A natural gas platform in Iran's South Pars offshore gas fields. FILE PHOTO

Iran Needs $50 Billion Investment Not To Become A Natural Gas Importer

Thursday, 10/28/2021

A top oil official in Iran has said that if new investments are not made in natural gas industry, the country will become a net importer in the next few years.

Iran has the second largest natural gas reserves in the world, holding more than 17 percent of global discovered gas fields, but the government has warned people of power cuts this winter, as it cannot supply enough gas to power plants that have to switch to dirty liquid fuels.

Mohsen Khojastepur, general director of the Iranian national oil company said this week that if investments in the gas industry are not secured Iran will become a net importer in the coming years.

Fararu news website in Tehran has confirmed that the natural gas crisis is solely the result of insufficient investments and lack of technology that only a handful of Western energy giants can provide. Just to maintain current production, Iran needs to invest up to $50 billion in its gas fields, especially in the Persian Gulf offshore South Pars reserves shared with Qatar.

Without this urgent infusion of cash and know-how, Iran will become a natural gas importer. But the Islamic Republic does not have the cash and US sanctions currently in place would not allow Western companies to have any business dealings with Iran.

The last chance Iran had of collaboration with a Western energy giant was a $5 billion deal it had struck with Total in 2016 to develop the South Pars gas fields, which fell apart in 2018 when former US president Donald Trump withdrew from the Iran nuclear deal and began imposing sanctions.

Iran’s gas fields, like any other in the world and similar to Qatar’s, have a natural production curve and underground pressure that pushes the gas out declines over time, needing modern technology to maintain production level. Qatar has invested in 20,000-ton production platforms, not only maintaining output but even increasing production.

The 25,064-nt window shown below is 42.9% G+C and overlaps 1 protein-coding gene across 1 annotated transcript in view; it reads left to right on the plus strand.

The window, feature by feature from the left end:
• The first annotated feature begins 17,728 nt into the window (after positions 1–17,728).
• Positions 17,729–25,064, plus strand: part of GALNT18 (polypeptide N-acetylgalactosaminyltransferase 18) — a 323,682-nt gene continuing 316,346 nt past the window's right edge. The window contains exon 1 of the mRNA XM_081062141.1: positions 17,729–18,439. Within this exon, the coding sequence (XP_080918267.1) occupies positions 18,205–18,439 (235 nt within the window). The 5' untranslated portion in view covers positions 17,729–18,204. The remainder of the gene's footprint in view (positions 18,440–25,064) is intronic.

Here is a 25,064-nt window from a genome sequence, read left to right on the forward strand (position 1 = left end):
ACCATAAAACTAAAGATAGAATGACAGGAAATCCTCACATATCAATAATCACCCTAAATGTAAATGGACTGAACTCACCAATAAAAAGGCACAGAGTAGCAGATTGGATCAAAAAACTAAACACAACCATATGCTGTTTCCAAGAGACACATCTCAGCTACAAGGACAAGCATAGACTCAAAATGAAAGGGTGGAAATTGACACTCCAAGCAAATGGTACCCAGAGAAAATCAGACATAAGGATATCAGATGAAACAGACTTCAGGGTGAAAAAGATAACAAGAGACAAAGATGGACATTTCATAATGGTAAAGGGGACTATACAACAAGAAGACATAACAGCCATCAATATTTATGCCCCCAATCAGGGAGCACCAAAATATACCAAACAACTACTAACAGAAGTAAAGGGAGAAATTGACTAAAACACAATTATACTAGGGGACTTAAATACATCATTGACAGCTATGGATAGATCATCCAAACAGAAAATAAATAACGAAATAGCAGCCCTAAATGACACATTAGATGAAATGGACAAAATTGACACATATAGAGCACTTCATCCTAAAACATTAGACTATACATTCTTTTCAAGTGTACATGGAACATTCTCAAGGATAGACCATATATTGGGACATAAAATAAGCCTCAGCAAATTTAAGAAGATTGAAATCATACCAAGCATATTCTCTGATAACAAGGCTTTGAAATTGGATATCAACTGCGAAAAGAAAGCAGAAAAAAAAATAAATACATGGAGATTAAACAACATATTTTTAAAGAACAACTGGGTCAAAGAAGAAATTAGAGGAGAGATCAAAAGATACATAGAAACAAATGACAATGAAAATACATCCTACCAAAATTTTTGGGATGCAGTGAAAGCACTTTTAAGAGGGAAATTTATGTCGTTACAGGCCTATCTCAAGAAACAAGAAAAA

Fararu also pointed out that not only in gas sector but also in oil production Iran has seriously fallen behind. On top of investment for gas fields, $150 billion is needed to modernize and increase oil production.

These facts have been known all along, but some local media in Iran are more openly and persistently discussing the huge economic challenges facing the country, which to an extent are linked with the resolution of Iran’s disputes with the United States.

The issue that some writers cautiously mention in Iran is whether the lifting of US sanctions can solve the huge economic challenges. If Iran did little to upgrade its energy industry a decade ago when its annual oil export revenue reached $100 billion, what it can do now with exporting $60 or $70 billion if the sanctions are lifted. They say the country has so many serious financial issues that it would hardly be able to make investments that for example Saudi Arabia has been making.

The other issue being discussed in Iran, both by critics and indirectly by the government, is the high level of energy consumption. Even with lack of investments Iran is the third largest producer of natural gas but most of it is used domestically without the corresponding level of industrial production. The reason is extremely cheap prices for both gas and electricity, which leads to waste.

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